Objectives The aim of this study was to investigate self-rated health before and after labour force exit due to unemployment, economic inactivity or early retirement. A secondary objective was to investigate health before and after entering paid employment
Methods Trajectories of self-rated health in 520.830 employed and 278.954 non-employed persons were examined from the European Community Household Panel Survey (ECHP) for up to 5 years before and 6 years after labour force exit or re-employment, with yearly measurements from 1994–2001. Data were analysed by use of repeated-measures logistic regression with generalised estimating equations.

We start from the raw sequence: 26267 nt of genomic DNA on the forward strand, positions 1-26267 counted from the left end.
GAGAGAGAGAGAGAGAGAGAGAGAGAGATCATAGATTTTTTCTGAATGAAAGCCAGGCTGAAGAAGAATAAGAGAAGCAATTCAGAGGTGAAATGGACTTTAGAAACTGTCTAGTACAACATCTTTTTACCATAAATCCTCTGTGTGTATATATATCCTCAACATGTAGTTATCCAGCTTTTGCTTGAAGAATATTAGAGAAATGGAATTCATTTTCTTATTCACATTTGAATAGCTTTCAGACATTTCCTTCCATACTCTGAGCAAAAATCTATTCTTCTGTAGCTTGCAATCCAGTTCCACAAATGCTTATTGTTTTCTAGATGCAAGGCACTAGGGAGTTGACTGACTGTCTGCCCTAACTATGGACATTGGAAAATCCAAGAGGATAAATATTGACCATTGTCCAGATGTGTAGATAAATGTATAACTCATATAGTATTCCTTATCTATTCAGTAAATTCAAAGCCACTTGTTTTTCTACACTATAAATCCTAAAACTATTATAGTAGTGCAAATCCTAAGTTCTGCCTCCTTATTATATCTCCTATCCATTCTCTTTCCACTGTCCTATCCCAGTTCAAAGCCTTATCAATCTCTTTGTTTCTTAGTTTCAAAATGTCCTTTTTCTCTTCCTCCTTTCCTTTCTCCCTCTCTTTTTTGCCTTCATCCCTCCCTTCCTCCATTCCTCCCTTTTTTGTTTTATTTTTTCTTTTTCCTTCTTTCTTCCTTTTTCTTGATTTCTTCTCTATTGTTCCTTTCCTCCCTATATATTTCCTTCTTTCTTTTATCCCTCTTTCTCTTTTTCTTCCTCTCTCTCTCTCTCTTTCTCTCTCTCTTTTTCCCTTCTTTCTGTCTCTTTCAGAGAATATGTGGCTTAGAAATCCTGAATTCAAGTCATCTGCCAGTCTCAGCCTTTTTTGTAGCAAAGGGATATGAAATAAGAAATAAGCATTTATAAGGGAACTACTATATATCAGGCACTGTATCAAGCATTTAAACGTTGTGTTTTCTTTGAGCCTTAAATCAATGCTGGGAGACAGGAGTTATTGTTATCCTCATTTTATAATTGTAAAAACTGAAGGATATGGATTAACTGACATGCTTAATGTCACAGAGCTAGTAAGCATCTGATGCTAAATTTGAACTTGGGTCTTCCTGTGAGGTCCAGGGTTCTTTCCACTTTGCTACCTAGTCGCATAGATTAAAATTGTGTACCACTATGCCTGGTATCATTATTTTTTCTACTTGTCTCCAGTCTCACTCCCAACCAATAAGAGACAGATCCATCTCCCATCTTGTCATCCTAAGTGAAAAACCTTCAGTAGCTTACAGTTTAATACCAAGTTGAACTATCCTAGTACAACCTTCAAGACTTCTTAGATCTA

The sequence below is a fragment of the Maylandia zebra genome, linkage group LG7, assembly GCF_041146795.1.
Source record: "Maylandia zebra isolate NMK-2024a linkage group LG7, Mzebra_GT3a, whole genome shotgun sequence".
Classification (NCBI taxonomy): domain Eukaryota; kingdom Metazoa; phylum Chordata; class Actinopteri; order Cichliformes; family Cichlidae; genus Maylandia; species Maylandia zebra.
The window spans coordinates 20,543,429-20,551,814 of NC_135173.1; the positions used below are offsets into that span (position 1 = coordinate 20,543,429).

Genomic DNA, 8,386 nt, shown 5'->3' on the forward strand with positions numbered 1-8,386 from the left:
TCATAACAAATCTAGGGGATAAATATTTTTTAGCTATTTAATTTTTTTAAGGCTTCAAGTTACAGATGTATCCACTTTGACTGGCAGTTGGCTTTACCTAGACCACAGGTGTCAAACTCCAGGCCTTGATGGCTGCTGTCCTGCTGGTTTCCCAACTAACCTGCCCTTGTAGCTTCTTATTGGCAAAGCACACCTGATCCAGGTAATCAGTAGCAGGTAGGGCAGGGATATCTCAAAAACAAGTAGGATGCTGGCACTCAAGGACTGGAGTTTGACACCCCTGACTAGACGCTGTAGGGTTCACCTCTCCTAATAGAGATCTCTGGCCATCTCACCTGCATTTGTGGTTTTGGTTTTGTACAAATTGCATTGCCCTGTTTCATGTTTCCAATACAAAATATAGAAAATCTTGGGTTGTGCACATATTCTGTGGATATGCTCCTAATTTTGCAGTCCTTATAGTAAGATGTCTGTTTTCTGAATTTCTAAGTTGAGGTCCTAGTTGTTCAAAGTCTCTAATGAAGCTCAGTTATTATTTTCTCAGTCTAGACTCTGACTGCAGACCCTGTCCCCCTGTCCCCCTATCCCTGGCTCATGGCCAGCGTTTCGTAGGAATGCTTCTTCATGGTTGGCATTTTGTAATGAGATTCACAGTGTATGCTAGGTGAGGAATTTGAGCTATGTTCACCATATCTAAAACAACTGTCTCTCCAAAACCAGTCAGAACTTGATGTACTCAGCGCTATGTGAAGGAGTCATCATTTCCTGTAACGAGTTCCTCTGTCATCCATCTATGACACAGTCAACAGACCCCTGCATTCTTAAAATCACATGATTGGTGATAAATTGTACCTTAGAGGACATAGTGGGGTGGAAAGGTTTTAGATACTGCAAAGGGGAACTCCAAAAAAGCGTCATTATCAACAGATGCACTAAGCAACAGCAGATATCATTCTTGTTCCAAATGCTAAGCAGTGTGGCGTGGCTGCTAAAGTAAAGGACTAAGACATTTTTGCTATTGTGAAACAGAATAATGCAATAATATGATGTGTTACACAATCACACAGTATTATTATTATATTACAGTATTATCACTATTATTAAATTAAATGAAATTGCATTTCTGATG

Results The likelihood of poor health increased among persons who became unemployed (OR = 1.15, 95% CI 1.04–1.28) or economically inactive (OR = 1.29 95% CI 1.17–1.42). Among persons who left the labour force due to early retirement the likelihood of poor health increased in the years before retirement (OR = 1.10 95% CI 1.07–1.13), whereas this increase was less steep in the years after early retirement. Among unemployed persons who re-entered paid employment the likelihood of poor health decreased (OR = 0.80 95% CI 0.71–0.91).
Conclusions Health is influenced by employment transitions into and out of the labour force. Policies should protect persons who leave the labour force against further deterioration of health. Entering paid employment is an important measure to improve self-rated health among unemployed persons.
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